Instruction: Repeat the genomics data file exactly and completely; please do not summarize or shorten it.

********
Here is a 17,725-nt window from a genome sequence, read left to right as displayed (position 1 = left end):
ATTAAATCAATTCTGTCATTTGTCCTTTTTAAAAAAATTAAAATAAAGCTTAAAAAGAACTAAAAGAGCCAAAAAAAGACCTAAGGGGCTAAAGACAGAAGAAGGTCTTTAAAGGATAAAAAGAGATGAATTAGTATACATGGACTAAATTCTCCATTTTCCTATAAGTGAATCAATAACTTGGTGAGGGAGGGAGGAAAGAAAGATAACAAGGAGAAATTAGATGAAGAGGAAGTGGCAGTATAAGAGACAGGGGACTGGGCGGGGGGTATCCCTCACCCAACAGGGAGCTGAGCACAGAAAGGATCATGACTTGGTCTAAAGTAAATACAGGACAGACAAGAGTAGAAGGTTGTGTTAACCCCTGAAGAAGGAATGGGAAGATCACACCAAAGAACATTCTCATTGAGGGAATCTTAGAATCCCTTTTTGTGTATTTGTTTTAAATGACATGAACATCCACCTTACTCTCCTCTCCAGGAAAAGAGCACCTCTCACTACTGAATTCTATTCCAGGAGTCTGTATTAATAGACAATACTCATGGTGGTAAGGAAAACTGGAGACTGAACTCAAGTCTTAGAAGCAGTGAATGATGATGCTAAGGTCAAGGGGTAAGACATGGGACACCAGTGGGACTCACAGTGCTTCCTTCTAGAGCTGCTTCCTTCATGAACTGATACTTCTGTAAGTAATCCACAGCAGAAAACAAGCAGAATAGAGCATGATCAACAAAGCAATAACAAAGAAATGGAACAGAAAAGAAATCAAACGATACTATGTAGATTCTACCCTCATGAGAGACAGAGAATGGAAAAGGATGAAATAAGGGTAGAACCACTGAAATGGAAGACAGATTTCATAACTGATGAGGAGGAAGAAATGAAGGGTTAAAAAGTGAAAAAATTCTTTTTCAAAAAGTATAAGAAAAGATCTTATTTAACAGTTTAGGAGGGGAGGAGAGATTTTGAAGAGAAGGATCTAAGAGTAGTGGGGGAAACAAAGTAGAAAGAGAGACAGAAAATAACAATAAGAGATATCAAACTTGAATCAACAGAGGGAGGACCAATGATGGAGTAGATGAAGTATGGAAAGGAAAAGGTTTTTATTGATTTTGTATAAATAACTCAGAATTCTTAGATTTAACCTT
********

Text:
Here is a 17,725-nt window from a genome sequence, read left to right as displayed (position 1 = left end):
ATTAAATCAATTCTGTCATTTGTCCTTTTTAAAAAAATTAAAATAAAGCTTAAAAAGAACTAAAAGAGCCAAAAAAAGACCTAAGGGGCTAAAGACAGAAGAAGGTCTTTAAAGGATAAAAAGAGATGAATTAGTATACATGGACTAAATTCTCCATTTTCCTATAAGTGAATCAATAACTTGGTGAGGGAGGGAGGAAAGAAAGATAACAAGGAGAAATTAGATGAAGAGGAAGTGGCAGTATAAGAGACAGGGGACTGGGCGGGGGGTATCCCTCACCCAACAGGGAGCTGAGCACAGAAAGGATCATGACTTGGTCTAAAGTAAATACAGGACAGACAAGAGTAGAAGGTTGTGTTAACCCCTGAAGAAGGAATGGGAAGATCACACCAAAGAACATTCTCATTGAGGGAATCTTAGAATCCCTTTTTGTGTATTTGTTTTAAATGACATGAACATCCACCTTACTCTCCTCTCCAGGAAAAGAGCACCTCTCACTACTGAATTCTATTCCAGGAGTCTGTATTAATAGACAATACTCATGGTGGTAAGGAAAACTGGAGACTGAACTCAAGTCTTAGAAGCAGTGAATGATGATGCTAAGGTCAAGGGGTAAGACATGGGACACCAGTGGGACTCACAGTGCTTCCTTCTAGAGCTGCTTCCTTCATGAACTGATACTTCTGTAAGTAATCCACAGCAGAAAACAAGCAGAATAGAGCATGATCAACAAAGCAATAACAAAGAAATGGAACAGAAAAGAAATCAAACGATACTATGTAGATTCTACCCTCATGAGAGACAGAGAATGGAAAAGGATGAAATAAGGGTAGAACCACTGAAATGGAAGACAGATTTCATAACTGATGAGGAGGAAGAAATGAAGGGTTAAAAAGTGAAAAAATTCTTTTTCAAAAAGTATAAGAAAAGATCTTATTTAACAGTTTAGGAGGGGAGGAGAGATTTTGAAGAGAAGGATCTAAGAGTAGTGGGGGAAACAAAGTAGAAAGAGAGACAGAAAATAACAATAAGAGATATCAAACTTGAATCAACAGAGGGAGGACCAATGATGGAGTAGATGAAGTATGGAAAGGAAAAGGTTTTTATTGATTTTGTATAAATAACTCAGAATTCTTAGATTTAACCTT